Today is the 85th birthday of former President George H.W. Bush.
We have a preliminary historical perspective on this man, 16 years after he left the White House. But we can't call it the final word. Historians are still re-assessing the first president who bore the name of George, so, clearly, 16 years is not enough time to allow for the dust to settle.
Gulf War One. Bush's decision to end the war without regime change will probably be debated forever. But, in the wake of Gulf War Two, that decision looks sensible, and I lean toward that point of view. However, I can also understand the argument that we would have needed to topple the Hussein regime sooner or later, and it might have been easier in 1991 than in 2003. One clear error on Bush's part was encouraging Hussein's internal opponents to stage a revolt, when the U.S. had no intention of giving them sufficient support to carry it through.
Victory in the Cold War. The question of who gets credit for that victory, is another one that will be debated endlessly. Those who were involved before Bush's presidency, including Ronald Reagan, John Paul II, Lech Walesa, and even Harry Truman and George Kennan, in some combination get the bulk of the credit.
But Bush's reaction, when events started to snowball, shortly after his January 1989 inauguration (with the opening of the Austro-Hungarian border, the semi-free Polish general election, the opening of the Berlin Wall, and the reverse-domino-effect on the Soviet-bloc regimes in Europe), which was in large part a hands-off approach, seems to have worked well.
We can ask questions such as whether he could have done more to forestall: 1) the Balkan Wars; and 2) the resurgence of Russia under Vladimir Putin.
One can look at the subsequent violence in the Balkans in a glass-half-empty-or-glass-half-full way. The 1990s Balkan Wars were horrible, and there has been criticism of the failure to intervene to prevent specific atrocities, similar to that regarding the massacre in Rwanda.
But, overall, the level of violence in the broader transformation of East-Central Europe was remarkably light. I wonder whether any comparable geopolitical transformation was ever implemented with less violence than that. One caveat is that I can't necessarily write about this in the past tense. As last year's mini-war between Russia and Georgia showed, violence arising out of the events of 1989-91 is not necessarily over.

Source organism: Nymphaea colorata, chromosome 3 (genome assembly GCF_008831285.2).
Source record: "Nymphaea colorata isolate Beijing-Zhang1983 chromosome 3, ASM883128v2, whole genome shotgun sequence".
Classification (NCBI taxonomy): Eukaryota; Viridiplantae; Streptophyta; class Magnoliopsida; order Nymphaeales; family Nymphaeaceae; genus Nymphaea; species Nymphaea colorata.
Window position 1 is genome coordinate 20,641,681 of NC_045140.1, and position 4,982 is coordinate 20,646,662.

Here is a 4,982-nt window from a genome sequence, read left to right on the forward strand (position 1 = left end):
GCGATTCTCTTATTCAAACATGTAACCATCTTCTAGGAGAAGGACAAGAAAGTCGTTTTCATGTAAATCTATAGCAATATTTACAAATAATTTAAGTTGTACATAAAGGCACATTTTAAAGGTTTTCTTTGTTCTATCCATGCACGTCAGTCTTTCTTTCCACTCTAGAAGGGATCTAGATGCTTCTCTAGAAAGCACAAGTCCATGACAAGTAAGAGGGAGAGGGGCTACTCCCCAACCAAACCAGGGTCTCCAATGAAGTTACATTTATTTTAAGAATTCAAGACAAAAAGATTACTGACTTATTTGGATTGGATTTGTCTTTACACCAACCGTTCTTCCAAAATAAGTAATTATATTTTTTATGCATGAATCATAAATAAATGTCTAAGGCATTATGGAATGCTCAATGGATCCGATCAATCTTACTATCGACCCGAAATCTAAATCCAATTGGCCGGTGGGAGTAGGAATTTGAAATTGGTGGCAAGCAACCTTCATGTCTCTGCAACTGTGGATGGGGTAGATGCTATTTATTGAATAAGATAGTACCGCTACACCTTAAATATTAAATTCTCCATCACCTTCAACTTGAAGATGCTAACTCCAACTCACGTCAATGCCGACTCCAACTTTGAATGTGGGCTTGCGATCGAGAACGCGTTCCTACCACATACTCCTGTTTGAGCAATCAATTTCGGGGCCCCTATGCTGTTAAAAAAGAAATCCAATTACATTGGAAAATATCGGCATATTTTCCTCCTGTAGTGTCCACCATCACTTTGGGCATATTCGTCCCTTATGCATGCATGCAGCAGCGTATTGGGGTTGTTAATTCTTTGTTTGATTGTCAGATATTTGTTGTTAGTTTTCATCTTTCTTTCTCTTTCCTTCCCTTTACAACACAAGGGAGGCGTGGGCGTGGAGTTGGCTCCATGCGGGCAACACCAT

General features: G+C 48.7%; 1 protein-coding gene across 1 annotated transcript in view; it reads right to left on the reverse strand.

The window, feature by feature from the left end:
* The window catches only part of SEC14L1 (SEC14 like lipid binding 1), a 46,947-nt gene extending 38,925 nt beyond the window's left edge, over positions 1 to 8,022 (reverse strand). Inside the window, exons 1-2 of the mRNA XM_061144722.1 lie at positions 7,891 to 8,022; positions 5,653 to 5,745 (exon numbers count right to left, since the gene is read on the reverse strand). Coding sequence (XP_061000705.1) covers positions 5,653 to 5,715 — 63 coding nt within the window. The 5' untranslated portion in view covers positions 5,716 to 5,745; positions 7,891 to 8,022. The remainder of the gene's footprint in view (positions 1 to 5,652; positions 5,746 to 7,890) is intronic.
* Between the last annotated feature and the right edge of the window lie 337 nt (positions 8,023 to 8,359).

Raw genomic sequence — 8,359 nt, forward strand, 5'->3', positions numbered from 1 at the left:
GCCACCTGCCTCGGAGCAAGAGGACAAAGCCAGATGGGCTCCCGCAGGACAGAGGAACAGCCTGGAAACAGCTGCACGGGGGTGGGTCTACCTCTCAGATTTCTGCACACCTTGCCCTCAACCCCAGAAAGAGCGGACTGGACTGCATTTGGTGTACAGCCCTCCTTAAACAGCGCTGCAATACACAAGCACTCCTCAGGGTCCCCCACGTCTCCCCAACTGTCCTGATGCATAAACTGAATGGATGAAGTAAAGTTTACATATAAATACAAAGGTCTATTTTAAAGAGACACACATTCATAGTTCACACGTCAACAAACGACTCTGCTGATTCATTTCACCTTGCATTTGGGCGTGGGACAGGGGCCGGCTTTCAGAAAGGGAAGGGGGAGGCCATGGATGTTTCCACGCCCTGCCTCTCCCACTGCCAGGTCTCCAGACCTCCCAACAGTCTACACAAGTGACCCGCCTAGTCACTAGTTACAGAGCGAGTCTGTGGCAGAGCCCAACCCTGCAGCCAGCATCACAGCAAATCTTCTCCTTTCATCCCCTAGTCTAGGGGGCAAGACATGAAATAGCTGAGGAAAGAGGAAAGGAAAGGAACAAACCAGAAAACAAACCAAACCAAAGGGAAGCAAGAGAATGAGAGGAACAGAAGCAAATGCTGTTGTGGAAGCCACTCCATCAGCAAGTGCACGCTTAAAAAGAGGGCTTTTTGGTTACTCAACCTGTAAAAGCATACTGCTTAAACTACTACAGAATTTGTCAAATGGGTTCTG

Given the way Yugoslavia was artificially created at the Versailles Peace Conference in 1919, under the direction of Woodrow Wilson, and the lunacy of the Marxist-Leninist misgovernment of the place during the subsequent seven decades, its story was not destined to have a happy ending. I don't think there was anything that any American president could have done, to totally prevent a violent breakup.
What about Russia? The higher the price of oil, the greater is Russia's ability to attempt to restore its hegemony over its region. The manner in which Bush pursued Gulf War One helped, at least in the short run, to hold that price down. It's a bit more difficult to tie his actions into the price level 10 years and more after his presidency. But I think it's clear that oil prices would have been higher than they actually have been, if Hussein had been allowed to take control of more middle eastern oil reserves. And that would have strengthened the geopolitical position of oil producers such as Russia.
I don't know that anyone can tie any aspect of the manner in which the USSR collapsed, into the eventual rise of Putin and his aggressive approach to the non-Russian former Soviet republics. But, one humorous note comes to mind. During the short-lived coup d’état against Mikhail Gorbachev in 1991, Bush said he was wary of saying too much about that situation. It was the only time I remember him saying (other than in appearances on Saturday Night Live) that something "wouldn't be prudent".
In the next post: domestic policies, and some additional stuff.